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United States District Court, S.D. Illinois

August 16, 2005.

KATHI COOPER, BETH HARRINGTON, and MATTHEW HILLESHEIM, Individually and on Behalf of All Those Similarly Situated, Plaintiffs,

The opinion of the court was delivered by: G. PATRICK MURPHY, Chief Judge, District


This matter is before the Court on Class Counsel's Motion for Award of Attorneys' Fees, Costs and Incentive Awards ("Fee Request") (Doc. 352). Based upon the entire record in this case, including the objections and other comments filed by the Class Members and the arguments presented at the hearing held on August 8, 2005, the Court finds and orders as follows:

This litigation started November 1, 1999, and will continue for at least another year as the parties continue to litigate two of the central issues before the United States Court of Appeals and potentially the United States Supreme Court. IBM's 1995 implementation of a pension equity formula and its 1999 implementation of a cash balance formula raise six difficult and novel issues. It was clear when this case was filed that it would be hard fought and was likely to be ultimately resolved by the Court of Appeals for the Seventh Circuit or perhaps the United States Supreme Court. In fact, early in the case the Court observed at an oral argument that "I understand . . . whatever I do here will be reviewed de novo in the Court of Appeals. And of the cases I have handled here, I believe that this case has the best chance of ending up in the United States Supreme Court. . . ." Transcript of Oral Arg. at 4:23-5:8 (Dec. 17, 2002).

  On September 17, 2001, this Court certified the case as a class action pursuant to Rule 23(b)(2) of the Federal Rules of Civil Procedure on behalf of three Subclasses. Subclass 1 consists of Class Members who accrued benefits under the Pension Credit Formula adopted by the Plan effective January 1, 1995, but did not accrue any benefits under the Cash Balance Formula adopted by the Plan effective July 1, 1999. Subclass 2 is comprised of Class Members who accrued a benefit under the Cash Balance Formula adopted by the Plan effective July 1, 1999. There are more than 250,000 members of Subclasses 1 and 2. Subclass 3 consists of approximately 15,000 individuals who were participants in the Plan as of July 1, 1999, but did not complete five years of service such that they did not vest in their Plan benefit. The Subclass 3 claims were settled under the terms of a Settlement Agreement approved by the Court on January 10, 2005 (see Docs. 287, 288). IBM subsequently filed an interlocutory appeal challenging the certification of the case as a class action. This appeal was denied by the United States Court of Appeals for the Seventh Circuit. See Cooper v. IBM, No. 01-8034 (7th Cir. Nov. 19, 2001).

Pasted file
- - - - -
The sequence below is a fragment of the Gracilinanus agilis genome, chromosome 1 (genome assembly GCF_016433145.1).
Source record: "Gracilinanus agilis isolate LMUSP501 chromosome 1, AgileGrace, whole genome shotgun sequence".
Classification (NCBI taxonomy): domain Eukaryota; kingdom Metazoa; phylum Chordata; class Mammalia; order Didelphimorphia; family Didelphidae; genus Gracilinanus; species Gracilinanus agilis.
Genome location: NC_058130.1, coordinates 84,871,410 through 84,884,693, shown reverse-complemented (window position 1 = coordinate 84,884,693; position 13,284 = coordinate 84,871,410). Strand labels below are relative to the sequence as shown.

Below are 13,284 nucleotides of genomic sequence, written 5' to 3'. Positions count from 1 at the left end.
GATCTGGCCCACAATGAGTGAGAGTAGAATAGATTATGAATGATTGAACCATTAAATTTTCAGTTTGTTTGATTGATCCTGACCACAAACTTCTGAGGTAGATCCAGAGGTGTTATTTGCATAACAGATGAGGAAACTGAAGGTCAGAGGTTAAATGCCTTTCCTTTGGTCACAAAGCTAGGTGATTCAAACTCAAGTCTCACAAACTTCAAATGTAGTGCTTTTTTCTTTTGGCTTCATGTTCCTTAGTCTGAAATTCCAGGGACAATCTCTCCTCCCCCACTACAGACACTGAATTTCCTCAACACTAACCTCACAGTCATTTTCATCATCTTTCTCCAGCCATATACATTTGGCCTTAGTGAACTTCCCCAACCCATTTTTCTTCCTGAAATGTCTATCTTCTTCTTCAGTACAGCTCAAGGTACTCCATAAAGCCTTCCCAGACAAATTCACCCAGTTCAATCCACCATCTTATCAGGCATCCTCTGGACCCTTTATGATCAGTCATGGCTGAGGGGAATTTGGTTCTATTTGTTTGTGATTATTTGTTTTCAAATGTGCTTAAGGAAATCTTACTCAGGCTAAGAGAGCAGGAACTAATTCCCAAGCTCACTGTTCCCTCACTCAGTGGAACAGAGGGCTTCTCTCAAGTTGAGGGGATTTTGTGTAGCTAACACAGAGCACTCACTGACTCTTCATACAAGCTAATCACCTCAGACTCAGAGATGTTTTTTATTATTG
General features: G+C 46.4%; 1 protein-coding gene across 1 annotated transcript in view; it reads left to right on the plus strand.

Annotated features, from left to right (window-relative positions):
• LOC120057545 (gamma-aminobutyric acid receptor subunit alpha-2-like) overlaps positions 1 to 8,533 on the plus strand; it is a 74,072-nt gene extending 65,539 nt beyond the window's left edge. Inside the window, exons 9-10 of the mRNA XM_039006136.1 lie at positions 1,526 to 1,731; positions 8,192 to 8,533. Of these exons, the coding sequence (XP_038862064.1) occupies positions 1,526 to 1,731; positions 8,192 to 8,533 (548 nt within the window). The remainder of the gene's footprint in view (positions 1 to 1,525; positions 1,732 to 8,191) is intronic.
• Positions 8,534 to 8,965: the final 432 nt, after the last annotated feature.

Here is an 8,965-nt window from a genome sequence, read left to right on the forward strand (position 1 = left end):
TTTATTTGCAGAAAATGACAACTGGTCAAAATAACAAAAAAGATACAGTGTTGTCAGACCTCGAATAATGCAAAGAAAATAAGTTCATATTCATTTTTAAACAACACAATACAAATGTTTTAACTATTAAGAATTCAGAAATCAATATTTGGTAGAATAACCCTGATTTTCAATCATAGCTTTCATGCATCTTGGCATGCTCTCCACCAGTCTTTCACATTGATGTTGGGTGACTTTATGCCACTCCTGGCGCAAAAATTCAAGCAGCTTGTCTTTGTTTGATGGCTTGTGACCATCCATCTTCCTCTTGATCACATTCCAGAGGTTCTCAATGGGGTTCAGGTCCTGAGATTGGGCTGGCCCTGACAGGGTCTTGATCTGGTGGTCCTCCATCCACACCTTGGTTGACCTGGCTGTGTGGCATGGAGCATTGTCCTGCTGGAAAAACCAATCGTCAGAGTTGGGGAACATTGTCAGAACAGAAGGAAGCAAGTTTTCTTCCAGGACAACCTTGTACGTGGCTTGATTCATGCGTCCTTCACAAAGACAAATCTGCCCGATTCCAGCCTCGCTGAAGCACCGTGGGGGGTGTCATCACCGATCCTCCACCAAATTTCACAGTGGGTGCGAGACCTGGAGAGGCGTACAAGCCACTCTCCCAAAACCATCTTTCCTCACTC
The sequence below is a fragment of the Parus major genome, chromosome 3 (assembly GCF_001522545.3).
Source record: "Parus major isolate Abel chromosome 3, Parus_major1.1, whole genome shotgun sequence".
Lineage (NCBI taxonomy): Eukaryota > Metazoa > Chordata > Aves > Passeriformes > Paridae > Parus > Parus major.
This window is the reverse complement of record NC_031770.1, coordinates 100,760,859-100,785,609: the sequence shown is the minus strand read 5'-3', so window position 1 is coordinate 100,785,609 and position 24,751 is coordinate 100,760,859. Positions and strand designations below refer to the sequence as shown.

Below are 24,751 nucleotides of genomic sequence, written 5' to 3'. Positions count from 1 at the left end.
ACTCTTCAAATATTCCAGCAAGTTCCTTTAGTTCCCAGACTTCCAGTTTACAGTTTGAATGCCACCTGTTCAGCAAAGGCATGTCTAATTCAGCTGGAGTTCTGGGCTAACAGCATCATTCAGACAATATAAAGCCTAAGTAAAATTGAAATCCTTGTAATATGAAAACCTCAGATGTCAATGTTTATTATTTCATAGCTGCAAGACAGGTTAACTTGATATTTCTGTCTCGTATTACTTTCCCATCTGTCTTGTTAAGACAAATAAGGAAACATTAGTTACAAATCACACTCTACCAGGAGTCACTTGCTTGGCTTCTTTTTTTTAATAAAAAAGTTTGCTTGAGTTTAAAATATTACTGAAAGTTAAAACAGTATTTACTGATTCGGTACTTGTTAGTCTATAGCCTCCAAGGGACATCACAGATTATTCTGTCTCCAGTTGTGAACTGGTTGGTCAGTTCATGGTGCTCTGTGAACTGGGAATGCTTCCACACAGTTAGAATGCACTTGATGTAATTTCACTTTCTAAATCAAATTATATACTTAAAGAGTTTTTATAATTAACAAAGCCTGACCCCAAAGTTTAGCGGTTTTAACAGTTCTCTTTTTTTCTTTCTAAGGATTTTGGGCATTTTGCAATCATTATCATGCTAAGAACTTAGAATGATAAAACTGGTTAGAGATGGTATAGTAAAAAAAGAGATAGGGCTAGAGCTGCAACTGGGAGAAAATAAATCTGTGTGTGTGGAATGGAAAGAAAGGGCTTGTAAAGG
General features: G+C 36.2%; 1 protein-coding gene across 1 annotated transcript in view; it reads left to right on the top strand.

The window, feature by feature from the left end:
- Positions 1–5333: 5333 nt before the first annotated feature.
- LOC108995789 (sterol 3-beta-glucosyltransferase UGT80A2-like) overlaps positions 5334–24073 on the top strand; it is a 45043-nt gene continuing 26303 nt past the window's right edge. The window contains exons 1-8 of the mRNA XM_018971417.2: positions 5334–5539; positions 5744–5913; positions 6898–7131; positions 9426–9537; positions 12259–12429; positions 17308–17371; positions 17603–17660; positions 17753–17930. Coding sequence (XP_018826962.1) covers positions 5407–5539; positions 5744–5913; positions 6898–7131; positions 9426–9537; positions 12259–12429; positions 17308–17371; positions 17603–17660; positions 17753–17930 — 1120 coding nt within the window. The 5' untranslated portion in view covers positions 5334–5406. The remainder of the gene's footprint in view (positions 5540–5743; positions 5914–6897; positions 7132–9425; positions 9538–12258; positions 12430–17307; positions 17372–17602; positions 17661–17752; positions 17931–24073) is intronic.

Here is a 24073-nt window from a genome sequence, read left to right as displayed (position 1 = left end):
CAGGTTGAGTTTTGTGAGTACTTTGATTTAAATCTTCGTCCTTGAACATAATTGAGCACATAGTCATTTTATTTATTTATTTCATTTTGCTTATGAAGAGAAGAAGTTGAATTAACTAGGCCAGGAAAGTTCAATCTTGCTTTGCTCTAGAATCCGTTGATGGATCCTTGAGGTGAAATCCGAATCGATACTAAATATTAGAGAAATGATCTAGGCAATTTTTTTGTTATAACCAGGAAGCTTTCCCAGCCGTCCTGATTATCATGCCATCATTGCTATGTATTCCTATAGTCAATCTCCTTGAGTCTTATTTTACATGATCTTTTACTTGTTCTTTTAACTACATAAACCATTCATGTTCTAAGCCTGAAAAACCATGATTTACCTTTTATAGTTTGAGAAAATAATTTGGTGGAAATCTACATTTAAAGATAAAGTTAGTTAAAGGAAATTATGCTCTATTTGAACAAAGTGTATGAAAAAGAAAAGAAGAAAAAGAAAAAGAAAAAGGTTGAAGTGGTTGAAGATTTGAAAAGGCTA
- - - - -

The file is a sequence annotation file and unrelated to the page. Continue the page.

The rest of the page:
This Court is familiar with the complex and novel issues involved in this case, as well as the work of Class Counsel in prosecuting the claims for more than five years of this hard-fought litigation. This prosecution has included extensive discovery, expert witness depositions, and voluminous briefing on all of the factual and legal issues, as well as numerous court hearings.

  On May 18, 2005, the parties entered into a Settlement Agreement ("Settlement"). Following a hearing on August 8, 2005, the Court approved that Settlement as fair and reasonable and in the best interests of the Class following the required notice to Class Members.

  The Settlement requires IBM to amend the Plan to provide additional pension benefits to eligible members of the Class which, when added to the amount of attorneys' fees awarded by the Court to Class Counsel, will total in value $314,293,000 as of November 1, 2006. While the Settlement provides that Defendants will appeal the Court's decision regarding liability on the Cash Balance Claim and the Always Cash Balance Claim, the Settlement resolves the issues regarding the remedies that should be awarded with respect to these claims in the event this Court's rulings are upheld on appeal. IBM agrees that if the Court's liability ruling in favor of the Class on the Always Cash Balance Claim is upheld on appeal, the Plan will be amended to provide additional pension benefits. The additional value of those benefits, including the attorneys' fees awarded by the Court to Class Counsel in connection with that claim, will be $620,000,000 (in addition to the guaranteed amount of $314,293,000). IBM also agrees that if the Court's liability ruling in favor of the Class on the Cash Balance Claim is upheld on appeal, the Plan will be amended to provide additional pension benefits which, along with the attorneys' fees awarded by the Court to Class Counsel in connection with that claim, will total $1,714,293,000.